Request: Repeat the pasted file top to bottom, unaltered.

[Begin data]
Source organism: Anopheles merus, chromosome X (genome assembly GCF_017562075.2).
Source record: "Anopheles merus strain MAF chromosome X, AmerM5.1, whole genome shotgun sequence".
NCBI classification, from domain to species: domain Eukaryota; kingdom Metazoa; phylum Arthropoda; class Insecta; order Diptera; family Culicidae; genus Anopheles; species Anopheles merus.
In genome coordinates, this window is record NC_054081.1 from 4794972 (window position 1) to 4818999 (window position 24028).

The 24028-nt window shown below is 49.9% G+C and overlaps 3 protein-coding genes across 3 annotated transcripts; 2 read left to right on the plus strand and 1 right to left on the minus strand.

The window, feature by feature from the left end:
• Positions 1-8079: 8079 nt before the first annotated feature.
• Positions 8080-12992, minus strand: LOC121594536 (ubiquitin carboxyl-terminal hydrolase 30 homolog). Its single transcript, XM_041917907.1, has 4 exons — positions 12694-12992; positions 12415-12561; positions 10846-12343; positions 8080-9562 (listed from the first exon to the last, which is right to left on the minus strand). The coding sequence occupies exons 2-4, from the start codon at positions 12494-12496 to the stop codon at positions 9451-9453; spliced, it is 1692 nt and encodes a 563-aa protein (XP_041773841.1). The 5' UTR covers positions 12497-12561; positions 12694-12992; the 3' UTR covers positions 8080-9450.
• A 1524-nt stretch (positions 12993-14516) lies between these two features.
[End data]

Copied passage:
Source organism: Anopheles merus, chromosome X (genome assembly GCF_017562075.2).
Source record: "Anopheles merus strain MAF chromosome X, AmerM5.1, whole genome shotgun sequence".
NCBI classification, from domain to species: domain Eukaryota; kingdom Metazoa; phylum Arthropoda; class Insecta; order Diptera; family Culicidae; genus Anopheles; species Anopheles merus.
In genome coordinates, this window is record NC_054081.1 from 4794972 (window position 1) to 4818999 (window position 24028).

The 24028-nt window shown below is 49.9% G+C and overlaps 3 protein-coding genes across 3 annotated transcripts; 2 read left to right on the plus strand and 1 right to left on the minus strand.

The window, feature by feature from the left end:
• Positions 1-8079: 8079 nt before the first annotated feature.
• Positions 8080-12992, minus strand: LOC121594536 (ubiquitin carboxyl-terminal hydrolase 30 homolog). Its single transcript, XM_041917907.1, has 4 exons — positions 12694-12992; positions 12415-12561; positions 10846-12343; positions 8080-9562 (listed from the first exon to the last, which is right to left on the minus strand). The coding sequence occupies exons 2-4, from the start codon at positions 12494-12496 to the stop codon at positions 9451-9453; spliced, it is 1692 nt and encodes a 563-aa protein (XP_041773841.1). The 5' UTR covers positions 12497-12561; positions 12694-12992; the 3' UTR covers positions 8080-9450.
• A 1524-nt stretch (positions 12993-14516) lies between these two features.